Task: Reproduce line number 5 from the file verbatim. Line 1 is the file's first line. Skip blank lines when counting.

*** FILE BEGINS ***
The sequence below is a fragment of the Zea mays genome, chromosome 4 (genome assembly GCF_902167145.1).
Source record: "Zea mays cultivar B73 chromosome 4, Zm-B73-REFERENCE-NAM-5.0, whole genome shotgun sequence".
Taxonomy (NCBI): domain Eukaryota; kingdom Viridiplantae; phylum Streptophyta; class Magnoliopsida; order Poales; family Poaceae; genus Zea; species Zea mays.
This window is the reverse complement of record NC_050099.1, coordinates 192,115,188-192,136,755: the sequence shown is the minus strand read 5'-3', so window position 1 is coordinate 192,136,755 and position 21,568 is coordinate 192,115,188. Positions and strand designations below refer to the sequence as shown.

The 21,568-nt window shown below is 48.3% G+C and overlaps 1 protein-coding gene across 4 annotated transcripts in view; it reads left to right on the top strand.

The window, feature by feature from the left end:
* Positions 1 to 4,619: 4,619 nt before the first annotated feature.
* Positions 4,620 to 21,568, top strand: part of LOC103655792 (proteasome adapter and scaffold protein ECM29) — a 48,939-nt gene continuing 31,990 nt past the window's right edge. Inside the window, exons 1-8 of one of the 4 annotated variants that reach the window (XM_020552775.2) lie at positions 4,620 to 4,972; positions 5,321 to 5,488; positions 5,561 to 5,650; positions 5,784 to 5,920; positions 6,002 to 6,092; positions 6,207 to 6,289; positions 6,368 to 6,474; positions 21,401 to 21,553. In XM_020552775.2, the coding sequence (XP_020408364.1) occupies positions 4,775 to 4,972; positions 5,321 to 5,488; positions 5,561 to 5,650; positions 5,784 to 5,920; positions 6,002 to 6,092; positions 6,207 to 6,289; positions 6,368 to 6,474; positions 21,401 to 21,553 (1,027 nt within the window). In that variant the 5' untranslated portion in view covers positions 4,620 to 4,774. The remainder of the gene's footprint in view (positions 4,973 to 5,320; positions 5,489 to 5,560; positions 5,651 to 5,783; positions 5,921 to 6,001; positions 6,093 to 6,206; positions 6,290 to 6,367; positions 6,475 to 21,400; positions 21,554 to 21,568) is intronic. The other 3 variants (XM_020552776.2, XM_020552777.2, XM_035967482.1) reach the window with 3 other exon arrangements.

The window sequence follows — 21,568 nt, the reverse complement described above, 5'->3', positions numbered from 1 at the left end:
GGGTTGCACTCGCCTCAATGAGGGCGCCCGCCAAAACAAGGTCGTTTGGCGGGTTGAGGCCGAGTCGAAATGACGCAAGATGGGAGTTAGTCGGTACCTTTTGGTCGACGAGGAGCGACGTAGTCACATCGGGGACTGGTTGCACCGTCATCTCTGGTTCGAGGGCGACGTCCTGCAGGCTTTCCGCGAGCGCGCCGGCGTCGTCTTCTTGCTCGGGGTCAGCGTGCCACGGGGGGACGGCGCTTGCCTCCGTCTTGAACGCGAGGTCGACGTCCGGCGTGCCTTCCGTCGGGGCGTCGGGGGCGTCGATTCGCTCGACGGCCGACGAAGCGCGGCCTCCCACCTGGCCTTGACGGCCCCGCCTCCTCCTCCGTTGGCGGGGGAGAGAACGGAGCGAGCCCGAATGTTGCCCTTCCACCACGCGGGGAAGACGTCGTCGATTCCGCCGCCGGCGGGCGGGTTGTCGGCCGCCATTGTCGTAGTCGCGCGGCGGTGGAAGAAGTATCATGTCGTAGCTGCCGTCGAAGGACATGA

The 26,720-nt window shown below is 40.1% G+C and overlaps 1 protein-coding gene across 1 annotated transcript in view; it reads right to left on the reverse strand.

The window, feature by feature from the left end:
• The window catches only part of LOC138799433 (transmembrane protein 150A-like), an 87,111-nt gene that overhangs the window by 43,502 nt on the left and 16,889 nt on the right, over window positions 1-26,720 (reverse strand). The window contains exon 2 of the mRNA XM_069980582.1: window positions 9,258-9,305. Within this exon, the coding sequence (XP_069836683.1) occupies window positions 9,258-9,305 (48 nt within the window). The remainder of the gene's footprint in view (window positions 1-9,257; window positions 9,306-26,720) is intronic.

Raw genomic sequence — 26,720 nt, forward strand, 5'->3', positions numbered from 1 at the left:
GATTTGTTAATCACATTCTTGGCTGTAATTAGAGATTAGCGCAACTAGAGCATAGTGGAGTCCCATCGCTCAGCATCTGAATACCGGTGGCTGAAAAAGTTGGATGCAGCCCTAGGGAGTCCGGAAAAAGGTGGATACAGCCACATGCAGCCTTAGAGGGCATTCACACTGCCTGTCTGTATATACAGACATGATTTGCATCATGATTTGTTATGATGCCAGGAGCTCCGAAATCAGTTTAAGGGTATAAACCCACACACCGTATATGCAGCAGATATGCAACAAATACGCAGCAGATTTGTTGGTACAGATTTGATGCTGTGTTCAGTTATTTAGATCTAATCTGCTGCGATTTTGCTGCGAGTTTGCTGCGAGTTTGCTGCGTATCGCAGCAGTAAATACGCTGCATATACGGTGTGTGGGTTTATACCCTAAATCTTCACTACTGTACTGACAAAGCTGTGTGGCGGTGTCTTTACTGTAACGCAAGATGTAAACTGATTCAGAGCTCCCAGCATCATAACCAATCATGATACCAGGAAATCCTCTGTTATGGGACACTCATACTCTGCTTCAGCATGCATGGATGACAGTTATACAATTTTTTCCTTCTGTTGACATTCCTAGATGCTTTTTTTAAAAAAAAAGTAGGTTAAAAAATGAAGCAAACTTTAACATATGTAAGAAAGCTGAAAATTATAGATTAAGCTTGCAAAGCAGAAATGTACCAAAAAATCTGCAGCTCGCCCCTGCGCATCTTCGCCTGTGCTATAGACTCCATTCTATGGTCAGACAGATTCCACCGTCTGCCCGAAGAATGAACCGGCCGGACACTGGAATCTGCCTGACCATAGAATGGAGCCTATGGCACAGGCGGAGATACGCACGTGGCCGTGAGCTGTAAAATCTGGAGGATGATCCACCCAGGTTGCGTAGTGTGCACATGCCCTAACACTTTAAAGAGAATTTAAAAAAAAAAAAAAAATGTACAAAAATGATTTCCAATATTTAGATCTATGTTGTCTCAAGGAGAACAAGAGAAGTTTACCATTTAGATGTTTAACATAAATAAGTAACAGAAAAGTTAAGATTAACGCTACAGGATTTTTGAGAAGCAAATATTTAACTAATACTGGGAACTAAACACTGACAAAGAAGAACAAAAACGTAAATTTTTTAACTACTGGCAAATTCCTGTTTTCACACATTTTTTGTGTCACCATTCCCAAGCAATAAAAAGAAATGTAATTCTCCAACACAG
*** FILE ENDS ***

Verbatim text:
The 21,568-nt window shown below is 48.3% G+C and overlaps 1 protein-coding gene across 4 annotated transcripts in view; it reads left to right on the top strand.